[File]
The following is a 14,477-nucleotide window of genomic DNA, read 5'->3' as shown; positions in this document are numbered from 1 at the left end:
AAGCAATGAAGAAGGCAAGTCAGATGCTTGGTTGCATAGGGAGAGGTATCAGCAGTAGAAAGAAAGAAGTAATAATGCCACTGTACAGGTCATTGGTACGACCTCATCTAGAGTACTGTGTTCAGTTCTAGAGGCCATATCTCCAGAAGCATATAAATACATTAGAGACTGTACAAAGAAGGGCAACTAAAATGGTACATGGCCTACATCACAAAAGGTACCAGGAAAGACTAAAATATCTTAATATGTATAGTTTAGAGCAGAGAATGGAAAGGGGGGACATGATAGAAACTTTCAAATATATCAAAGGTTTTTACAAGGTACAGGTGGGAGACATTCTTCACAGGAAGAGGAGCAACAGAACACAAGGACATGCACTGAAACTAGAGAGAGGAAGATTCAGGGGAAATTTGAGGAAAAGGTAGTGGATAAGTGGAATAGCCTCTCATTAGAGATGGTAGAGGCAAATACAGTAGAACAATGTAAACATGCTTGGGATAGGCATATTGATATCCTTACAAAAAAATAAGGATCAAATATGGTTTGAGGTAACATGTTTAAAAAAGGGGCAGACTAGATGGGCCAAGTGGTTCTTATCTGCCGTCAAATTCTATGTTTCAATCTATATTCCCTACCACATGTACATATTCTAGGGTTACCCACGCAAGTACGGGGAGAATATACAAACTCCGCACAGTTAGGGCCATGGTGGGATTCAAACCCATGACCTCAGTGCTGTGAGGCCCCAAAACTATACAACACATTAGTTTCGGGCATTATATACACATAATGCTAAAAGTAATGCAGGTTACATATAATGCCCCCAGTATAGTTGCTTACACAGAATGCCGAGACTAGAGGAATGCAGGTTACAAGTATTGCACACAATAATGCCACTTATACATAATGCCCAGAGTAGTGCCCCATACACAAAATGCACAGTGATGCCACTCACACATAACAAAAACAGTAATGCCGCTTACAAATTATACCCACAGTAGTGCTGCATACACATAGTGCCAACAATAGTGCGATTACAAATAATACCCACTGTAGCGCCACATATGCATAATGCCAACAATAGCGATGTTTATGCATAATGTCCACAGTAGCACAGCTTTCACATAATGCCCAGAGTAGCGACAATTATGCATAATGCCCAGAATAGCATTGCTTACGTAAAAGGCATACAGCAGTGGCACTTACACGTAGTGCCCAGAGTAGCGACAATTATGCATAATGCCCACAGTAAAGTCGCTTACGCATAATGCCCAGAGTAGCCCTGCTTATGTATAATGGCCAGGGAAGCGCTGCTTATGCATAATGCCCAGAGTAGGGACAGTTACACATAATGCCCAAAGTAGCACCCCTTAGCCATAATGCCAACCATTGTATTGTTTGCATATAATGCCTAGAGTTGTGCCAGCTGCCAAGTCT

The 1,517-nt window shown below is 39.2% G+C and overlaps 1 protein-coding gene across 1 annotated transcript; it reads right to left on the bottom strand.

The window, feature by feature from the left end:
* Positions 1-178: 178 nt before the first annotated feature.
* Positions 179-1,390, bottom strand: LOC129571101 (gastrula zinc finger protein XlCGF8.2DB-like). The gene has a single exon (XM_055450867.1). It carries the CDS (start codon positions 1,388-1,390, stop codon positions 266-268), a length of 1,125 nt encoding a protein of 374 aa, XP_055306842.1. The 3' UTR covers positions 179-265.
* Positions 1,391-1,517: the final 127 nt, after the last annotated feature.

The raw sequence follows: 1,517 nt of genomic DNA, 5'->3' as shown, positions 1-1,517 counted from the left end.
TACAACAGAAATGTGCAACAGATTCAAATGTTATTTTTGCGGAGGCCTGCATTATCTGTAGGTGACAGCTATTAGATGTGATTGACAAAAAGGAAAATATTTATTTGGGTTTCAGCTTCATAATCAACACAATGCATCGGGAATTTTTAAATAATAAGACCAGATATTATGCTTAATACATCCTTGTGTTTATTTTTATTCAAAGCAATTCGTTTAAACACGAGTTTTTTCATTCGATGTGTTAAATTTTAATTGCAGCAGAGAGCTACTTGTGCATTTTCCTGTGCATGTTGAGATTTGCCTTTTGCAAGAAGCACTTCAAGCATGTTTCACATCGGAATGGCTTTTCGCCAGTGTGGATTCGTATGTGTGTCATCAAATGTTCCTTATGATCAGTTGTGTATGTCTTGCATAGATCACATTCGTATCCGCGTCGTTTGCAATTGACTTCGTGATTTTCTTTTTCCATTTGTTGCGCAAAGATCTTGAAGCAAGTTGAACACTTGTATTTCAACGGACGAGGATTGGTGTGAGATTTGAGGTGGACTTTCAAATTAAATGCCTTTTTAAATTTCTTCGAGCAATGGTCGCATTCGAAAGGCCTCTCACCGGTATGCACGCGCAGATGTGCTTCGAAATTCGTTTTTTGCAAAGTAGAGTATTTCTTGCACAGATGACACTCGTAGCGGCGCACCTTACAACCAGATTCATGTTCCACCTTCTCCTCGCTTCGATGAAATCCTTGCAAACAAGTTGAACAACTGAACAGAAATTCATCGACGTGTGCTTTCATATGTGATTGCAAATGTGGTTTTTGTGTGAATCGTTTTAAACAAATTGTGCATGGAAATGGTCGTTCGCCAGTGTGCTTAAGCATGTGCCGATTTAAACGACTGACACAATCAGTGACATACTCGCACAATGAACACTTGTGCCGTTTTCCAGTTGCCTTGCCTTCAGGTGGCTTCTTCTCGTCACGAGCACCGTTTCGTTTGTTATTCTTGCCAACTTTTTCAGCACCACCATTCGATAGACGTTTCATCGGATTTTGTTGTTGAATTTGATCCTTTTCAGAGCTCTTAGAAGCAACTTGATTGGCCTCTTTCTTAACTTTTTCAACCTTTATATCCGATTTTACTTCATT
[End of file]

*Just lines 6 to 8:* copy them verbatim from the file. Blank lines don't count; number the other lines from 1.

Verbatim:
* Positions 179-1,390, bottom strand: LOC129571101 (gastrula zinc finger protein XlCGF8.2DB-like). The gene has a single exon (XM_055450867.1). It carries the CDS (start codon positions 1,388-1,390, stop codon positions 266-268), a length of 1,125 nt encoding a protein of 374 aa, XP_055306842.1. The 3' UTR covers positions 179-265.
* Positions 1,391-1,517: the final 127 nt, after the last annotated feature.

The raw sequence follows: 1,517 nt of genomic DNA, 5'->3' as shown, positions 1-1,517 counted from the left end.